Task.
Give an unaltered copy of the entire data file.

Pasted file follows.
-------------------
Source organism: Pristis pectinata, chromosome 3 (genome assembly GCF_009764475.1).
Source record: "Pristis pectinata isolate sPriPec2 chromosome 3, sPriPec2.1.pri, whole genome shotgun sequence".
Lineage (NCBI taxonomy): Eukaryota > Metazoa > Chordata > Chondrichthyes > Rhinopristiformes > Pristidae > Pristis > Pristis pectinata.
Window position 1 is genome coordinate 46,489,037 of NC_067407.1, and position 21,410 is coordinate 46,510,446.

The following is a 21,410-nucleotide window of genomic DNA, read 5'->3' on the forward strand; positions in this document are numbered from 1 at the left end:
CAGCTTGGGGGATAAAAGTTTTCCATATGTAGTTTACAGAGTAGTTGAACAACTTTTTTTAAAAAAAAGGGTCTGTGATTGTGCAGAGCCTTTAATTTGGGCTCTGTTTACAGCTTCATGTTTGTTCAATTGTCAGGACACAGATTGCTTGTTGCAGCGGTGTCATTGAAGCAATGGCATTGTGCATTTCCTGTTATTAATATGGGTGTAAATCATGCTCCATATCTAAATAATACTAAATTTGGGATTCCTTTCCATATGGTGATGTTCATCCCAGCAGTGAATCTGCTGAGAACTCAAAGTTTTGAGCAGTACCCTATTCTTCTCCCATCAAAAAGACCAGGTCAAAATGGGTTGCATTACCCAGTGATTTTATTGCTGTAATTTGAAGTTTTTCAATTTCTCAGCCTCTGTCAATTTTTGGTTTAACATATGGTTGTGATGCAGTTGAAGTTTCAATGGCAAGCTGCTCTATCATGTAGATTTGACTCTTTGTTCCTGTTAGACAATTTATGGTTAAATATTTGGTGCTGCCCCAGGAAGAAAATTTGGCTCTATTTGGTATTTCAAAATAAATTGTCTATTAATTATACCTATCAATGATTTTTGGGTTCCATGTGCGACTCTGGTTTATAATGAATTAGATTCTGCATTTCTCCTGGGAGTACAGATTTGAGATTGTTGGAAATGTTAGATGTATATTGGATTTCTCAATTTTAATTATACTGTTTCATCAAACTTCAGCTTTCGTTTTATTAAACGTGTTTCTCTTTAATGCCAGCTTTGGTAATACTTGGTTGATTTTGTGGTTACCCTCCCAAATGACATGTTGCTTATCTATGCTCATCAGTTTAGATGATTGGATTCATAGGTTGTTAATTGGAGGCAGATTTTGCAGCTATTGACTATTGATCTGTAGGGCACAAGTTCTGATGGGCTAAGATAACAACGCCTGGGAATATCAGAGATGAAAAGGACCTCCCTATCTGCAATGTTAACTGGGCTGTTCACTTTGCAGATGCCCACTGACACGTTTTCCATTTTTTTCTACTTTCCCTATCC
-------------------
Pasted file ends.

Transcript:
Source organism: Pristis pectinata, chromosome 3 (genome assembly GCF_009764475.1).
Source record: "Pristis pectinata isolate sPriPec2 chromosome 3, sPriPec2.1.pri, whole genome shotgun sequence".
Lineage (NCBI taxonomy): Eukaryota > Metazoa > Chordata > Chondrichthyes > Rhinopristiformes > Pristidae > Pristis > Pristis pectinata.
Window position 1 is genome coordinate 46,489,037 of NC_067407.1, and position 21,410 is coordinate 46,510,446.

The following is a 21,410-nucleotide window of genomic DNA, read 5'->3' on the forward strand; positions in this document are numbered from 1 at the left end:
CAGCTTGGGGGATAAAAGTTTTCCATATGTAGTTTACAGAGTAGTTGAACAACTTTTTTTAAAAAAAAGGGTCTGTGATTGTGCAGAGCCTTTAATTTGGGCTCTGTTTACAGCTTCATGTTTGTTCAATTGTCAGGACACAGATTGCTTGTTGCAGCGGTGTCATTGAAGCAATGGCATTGTGCATTTCCTGTTATTAATATGGGTGTAAATCATGCTCCATATCTAAATAATACTAAATTTGGGATTCCTTTCCATATGGTGATGTTCATCCCAGCAGTGAATCTGCTGAGAACTCAAAGTTTTGAGCAGTACCCTATTCTTCTCCCATCAAAAAGACCAGGTCAAAATGGGTTGCATTACCCAGTGATTTTATTGCTGTAATTTGAAGTTTTTCAATTTCTCAGCCTCTGTCAATTTTTGGTTTAACATATGGTTGTGATGCAGTTGAAGTTTCAATGGCAAGCTGCTCTATCATGTAGATTTGACTCTTTGTTCCTGTTAGACAATTTATGGTTAAATATTTGGTGCTGCCCCAGGAAGAAAATTTGGCTCTATTTGGTATTTCAAAATAAATTGTCTATTAATTATACCTATCAATGATTTTTGGGTTCCATGTGCGACTCTGGTTTATAATGAATTAGATTCTGCATTTCTCCTGGGAGTACAGATTTGAGATTGTTGGAAATGTTAGATGTATATTGGATTTCTCAATTTTAATTATACTGTTTCATCAAACTTCAGCTTTCGTTTTATTAAACGTGTTTCTCTTTAATGCCAGCTTTGGTAATACTTGGTTGATTTTGTGGTTACCCTCCCAAATGACATGTTGCTTATCTATGCTCATCAGTTTAGATGATTGGATTCATAGGTTGTTAATTGGAGGCAGATTTTGCAGCTATTGACTATTGATCTGTAGGGCACAAGTTCTGATGGGCTAAGATAACAACGCCTGGGAATATCAGAGATGAAAAGGACCTCCCTATCTGCAATGTTAACTGGGCTGTTCACTTTGCAGATGCCCACTGACACGTTTTCCATTTTTTTCTACTTTCCCTATCC